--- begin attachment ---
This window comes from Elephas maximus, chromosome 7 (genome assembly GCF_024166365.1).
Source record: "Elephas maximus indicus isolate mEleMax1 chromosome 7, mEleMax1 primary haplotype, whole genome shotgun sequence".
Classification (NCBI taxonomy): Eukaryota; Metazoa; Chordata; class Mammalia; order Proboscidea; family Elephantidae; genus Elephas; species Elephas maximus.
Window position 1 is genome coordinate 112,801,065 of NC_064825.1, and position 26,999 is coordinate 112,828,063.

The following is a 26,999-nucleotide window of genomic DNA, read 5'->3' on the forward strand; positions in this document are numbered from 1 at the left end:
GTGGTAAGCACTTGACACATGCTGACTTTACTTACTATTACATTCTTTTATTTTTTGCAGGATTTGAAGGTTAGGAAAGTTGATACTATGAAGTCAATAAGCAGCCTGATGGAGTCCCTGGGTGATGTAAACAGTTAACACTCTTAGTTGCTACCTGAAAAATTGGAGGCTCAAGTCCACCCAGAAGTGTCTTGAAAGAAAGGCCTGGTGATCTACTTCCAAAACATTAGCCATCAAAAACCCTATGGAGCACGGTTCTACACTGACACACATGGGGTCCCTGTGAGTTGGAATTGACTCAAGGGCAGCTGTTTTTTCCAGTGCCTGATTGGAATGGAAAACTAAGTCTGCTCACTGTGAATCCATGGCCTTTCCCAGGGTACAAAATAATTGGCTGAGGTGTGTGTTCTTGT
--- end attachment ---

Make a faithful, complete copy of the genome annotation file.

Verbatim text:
This window comes from Elephas maximus, chromosome 7 (genome assembly GCF_024166365.1).
Source record: "Elephas maximus indicus isolate mEleMax1 chromosome 7, mEleMax1 primary haplotype, whole genome shotgun sequence".
Classification (NCBI taxonomy): Eukaryota; Metazoa; Chordata; class Mammalia; order Proboscidea; family Elephantidae; genus Elephas; species Elephas maximus.
Window position 1 is genome coordinate 112,801,065 of NC_064825.1, and position 26,999 is coordinate 112,828,063.

The following is a 26,999-nucleotide window of genomic DNA, read 5'->3' on the forward strand; positions in this document are numbered from 1 at the left end:
GTGGTAAGCACTTGACACATGCTGACTTTACTTACTATTACATTCTTTTATTTTTTGCAGGATTTGAAGGTTAGGAAAGTTGATACTATGAAGTCAATAAGCAGCCTGATGGAGTCCCTGGGTGATGTAAACAGTTAACACTCTTAGTTGCTACCTGAAAAATTGGAGGCTCAAGTCCACCCAGAAGTGTCTTGAAAGAAAGGCCTGGTGATCTACTTCCAAAACATTAGCCATCAAAAACCCTATGGAGCACGGTTCTACACTGACACACATGGGGTCCCTGTGAGTTGGAATTGACTCAAGGGCAGCTGTTTTTTCCAGTGCCTGATTGGAATGGAAAACTAAGTCTGCTCACTGTGAATCCATGGCCTTTCCCAGGGTACAAAATAATTGGCTGAGGTGTGTGTTCTTGT